Ben-Zeev also noted that, in analyzing sensing information, researchers have to be careful about the assumptions they make when searching for connections between data and behavior.

If, for instance, a participant’s phone shows more activity at night, it might be happening because a roommate or partner has started using the device, rather than as a result of changing sleep patterns. Or, in another case, the phone’s GPS might determine that a person is now staying home for most of the day.

“Who’s to say that spending more time at home is a bad thing?” Ben-Zeev said. “We sort of project what we anticipate this would mean onto the individual. But what if the person got a job and is now working from home as a programmer, and is actually functioning better than they used to?”

As they handle the challenges inherent to mobile data interpretation, researchers are looking forward to their next step: technology that uses its measurements to take direct action. “I think the objective is to see (if) not only can we monitor but can we intervene?” Ben-Zeev said.

Significant barriers remain, however, before consumers will be able to download apps that not only monitor their health, job performance and social interactions but also offer suggestions for improvement.

Campbell said he expected that large and thorough studies would be necessary to iron out any glitches before computer programs can begin making direct interventions into people’s behavior.

“Until you have a study of a hundred thousand people,” he said, “you’re not going to have the confidence to say, ‘This phone can make an intervention.’ ”

Campbell predicted that it would take the resources of a large company, such as Google or Apple, to “scale up” sensing technology to the point where it can reliably serve the general public.

And as it happens, the computer science professor recently completed a research fellowship with Google, where, among other projects, he researched smartphone sensing at Verily Life Sciences, a research entity owned by the internet giant.

Campbell and his collaborators are far from the only scientists exploring mobile sensing technology.

The Defense Advanced Research Projects Agency, the research arm of the U.S. military that created early versions of the modern internet, is funding the development of a mobile app that will passively assess soldiers’ readiness for battle.

“Warfighter Analytics using Smartphones for Health,” as the project is known, will use mobile devices already carried by U.S. personnel to provide up-to-date health information to soldiers and their doctors, according to the agency’s website.

The U.S. government is also collaborating with Lockheed Martin, the University of Memphis, the University of Notre Dame, the University of Southern California and Campbell on a project called Mosaic that will use mobile data to monitor workplace performance.

The 42-month endeavor will fund several different research teams investigating how stress affects workers’ decision-making and productivity, according to an announcement from the Intelligence Advanced Research Projects Activity, the government research agency that is heading the project.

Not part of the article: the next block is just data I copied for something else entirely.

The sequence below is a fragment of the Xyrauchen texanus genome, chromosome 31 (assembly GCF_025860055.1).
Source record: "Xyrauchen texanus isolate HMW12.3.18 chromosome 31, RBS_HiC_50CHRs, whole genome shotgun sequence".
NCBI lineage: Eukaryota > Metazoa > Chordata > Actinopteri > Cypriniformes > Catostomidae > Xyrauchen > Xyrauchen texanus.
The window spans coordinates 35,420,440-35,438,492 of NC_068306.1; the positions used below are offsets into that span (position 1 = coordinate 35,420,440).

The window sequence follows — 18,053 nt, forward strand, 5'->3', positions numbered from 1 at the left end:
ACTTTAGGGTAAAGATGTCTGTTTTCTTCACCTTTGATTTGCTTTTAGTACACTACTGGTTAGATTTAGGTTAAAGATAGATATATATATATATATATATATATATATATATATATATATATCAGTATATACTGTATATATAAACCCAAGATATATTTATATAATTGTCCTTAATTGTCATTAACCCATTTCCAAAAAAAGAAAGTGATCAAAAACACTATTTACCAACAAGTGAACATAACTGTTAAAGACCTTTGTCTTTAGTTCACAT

In addition to “task performance,” the project summary says, researchers are hoping to identify “organizational citizenship behaviors” that promote an effective workplace culture, along with “counterproductive work behaviors” that don’t.

Many of Campbell’s collaborators are taking sensing technology in different directions on their own.

Those include John Kane, a psychiatrist and professor at Hofstra University School of Medicine who worked with Campbell and Ben-Zeev on the study in Queens.

Just last week, Kane and another group of researchers working with the Japan-based company Otsuka Pharmaceutical announced that the U.S. Food and Drug Administration had approved its first digital pill — a product called Abilify MyCite that combines aripiprazole, a known antipsychotic medication, with a sensor that tracks whether patients are taking it.

“It gives the clinical team, and potentially the caregiver as well, information about how the patient is doing,” Kane said of the sensing pill, which sends information to a smartphone app. “We have a hard time knowing for sure when people are taking their medicine, so this is a very helpful tool.”

Back in his Dartmouth office, Campbell applauded the spread of sensing technology and the medical advances it offered.

The potential benefits, he said, were evident all around him. Dartmouth students, according to a recent campus climate survey, report having been diagnosed with depression at a rate of 19 percent — a figure that represents an increase from the past.

Roughly a quarter of students said depressive symptoms had harmed their academic performance.

The 58-year-old Campbell, a native of England who ran his 13th marathon this year, has his own personal connection to the issue. Decades ago, his brother dropped out of university while battling with depression. Although the brother later re-enrolled, the experience inspired Campbell to apply his field to the circuitry (such as it is) of the human mind.

Sitting back in his chair, Campbell took a sip of Darjeeling tea and gazed ahead at his work table, which was strewn with cellphone components. “How can we help these people?” he asked.

Rob Wolfe can be reached at rwolfe@vnews.com or at 603-727-3242.